>  Blog   >  If There’s One Thing My Ex Taught Me Well, It’s This:

Be moldable.

I remember the first year after we had been going out, I asked my ex: “Why do you like me?”

“I like you because you’re…moldable. You always listen and try to change. Most girls aren’t like that and if told to do something they don’t want to do, they refuse and make a fuss about it.”

At first, I wasn’t sure what to think. The word ‘moldable’ made me feel like a puppet, incapable of having a voice or an opinion and I didn’t like that.

But then I thought, is it really a bad thing?

Because being moldable would mean I would be able to adapt to his needs and to show him that I truly care. After all, isn’t that what love is all about? Sacrificing yourself for the one you love?


It wasn’t until 9.5 years later when I realized what the consequences were for being ‘moldable’.

My ex had cast me away, determined to see other other people.

Tiffany, how would we know if we’re the “one” for each other if we’ve never given other people a chance? We should try dating — give it a year or so. If we both don’t find anyone who’s better, we’ll be back together, which most likely will be the case anyways. But if we do find someone better, then we should be happy for each other. Right?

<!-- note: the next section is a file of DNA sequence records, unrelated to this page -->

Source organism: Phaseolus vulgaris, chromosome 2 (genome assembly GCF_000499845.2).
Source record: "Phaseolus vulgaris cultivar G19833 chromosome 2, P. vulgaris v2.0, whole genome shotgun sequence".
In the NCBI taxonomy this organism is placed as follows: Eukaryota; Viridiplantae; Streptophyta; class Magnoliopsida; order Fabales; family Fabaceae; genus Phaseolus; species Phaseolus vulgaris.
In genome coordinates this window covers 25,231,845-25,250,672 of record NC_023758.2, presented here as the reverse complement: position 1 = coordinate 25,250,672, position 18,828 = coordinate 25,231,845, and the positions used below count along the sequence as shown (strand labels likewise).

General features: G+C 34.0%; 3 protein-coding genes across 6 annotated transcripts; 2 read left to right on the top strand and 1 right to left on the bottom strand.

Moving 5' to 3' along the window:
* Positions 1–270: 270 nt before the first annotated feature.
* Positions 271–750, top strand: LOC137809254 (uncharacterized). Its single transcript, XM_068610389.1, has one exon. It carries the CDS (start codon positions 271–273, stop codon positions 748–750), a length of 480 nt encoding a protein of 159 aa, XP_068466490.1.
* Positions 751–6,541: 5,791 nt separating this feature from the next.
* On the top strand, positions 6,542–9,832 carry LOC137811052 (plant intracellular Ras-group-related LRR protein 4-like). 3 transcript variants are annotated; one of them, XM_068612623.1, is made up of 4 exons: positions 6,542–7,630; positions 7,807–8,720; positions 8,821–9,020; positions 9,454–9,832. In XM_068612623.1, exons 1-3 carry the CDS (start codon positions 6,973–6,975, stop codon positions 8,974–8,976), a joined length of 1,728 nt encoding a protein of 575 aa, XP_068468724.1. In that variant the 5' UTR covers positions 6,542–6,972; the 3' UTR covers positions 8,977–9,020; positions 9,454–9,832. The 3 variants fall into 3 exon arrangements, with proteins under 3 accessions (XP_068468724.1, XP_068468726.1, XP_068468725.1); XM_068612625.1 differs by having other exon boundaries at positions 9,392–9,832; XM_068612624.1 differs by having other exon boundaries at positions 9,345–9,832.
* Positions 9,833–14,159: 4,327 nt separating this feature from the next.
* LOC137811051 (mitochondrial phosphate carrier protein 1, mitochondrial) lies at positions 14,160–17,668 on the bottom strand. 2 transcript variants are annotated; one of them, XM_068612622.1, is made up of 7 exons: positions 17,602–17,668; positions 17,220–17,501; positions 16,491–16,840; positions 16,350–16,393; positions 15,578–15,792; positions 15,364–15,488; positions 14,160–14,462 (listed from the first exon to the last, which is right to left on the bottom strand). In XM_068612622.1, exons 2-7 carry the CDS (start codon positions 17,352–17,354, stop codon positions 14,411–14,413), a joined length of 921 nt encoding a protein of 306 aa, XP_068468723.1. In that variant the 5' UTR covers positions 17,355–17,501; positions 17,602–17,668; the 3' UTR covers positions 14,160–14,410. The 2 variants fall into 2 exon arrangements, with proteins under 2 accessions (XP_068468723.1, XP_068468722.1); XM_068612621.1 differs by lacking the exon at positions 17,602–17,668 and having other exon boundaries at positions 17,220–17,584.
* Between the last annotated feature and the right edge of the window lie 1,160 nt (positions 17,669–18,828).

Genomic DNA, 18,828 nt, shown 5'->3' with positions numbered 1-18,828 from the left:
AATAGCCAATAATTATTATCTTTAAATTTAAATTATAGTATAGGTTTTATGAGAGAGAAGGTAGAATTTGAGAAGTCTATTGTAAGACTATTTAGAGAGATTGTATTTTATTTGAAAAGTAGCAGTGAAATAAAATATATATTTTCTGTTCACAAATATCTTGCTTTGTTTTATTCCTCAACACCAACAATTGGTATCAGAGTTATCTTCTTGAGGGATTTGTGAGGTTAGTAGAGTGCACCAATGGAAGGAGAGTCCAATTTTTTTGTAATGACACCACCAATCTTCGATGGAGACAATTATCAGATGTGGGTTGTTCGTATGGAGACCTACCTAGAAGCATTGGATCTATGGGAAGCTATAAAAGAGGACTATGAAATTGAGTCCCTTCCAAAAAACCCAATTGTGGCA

Had I done something wrong? Was I not moldable enough to his liking? 

Or maybe it’s because I had become so moldable that I’d become too predictable to his expectations. Whatever it was, I had become the very puppet I was scared of becoming, voiceless and without an opinion.

A few years later after I started sharing my past, a few people had asked me:

“Do you regret being ‘moldable’? Do you feel like the word ‘moldable’ should’ve been a warning sign to your relationship?”

As weird as it sounds, no — not at all.

I don’t regret having been told I was moldable. What I regret is not molding myself for the sake of my own growth.

I understand I’d made a mistake, molding myself for someone else, but what I’ve come to realize now is that being moldable has its good sides too.

After the relationship, I’ve become more open to trying new experiences like traveling solo, lifting weights and doing intermittent fasting. I’ve become a better listener and as a result, I’ve been able to realize more about the world. I’ve become more accepting of people’s criticisms and improved beyond my expectations, all because I had allowed myself to be moldable.

Being moldable isn’t necessarily bad.
It’s a characteristic like many others; it’s up to you to decide how to interpret it.

Walking through the second chapter of my life by asking: What can I do for the world?

My answer: To help you become smarter, so you can finally understand what you truly need in life to be happy and fulfilled.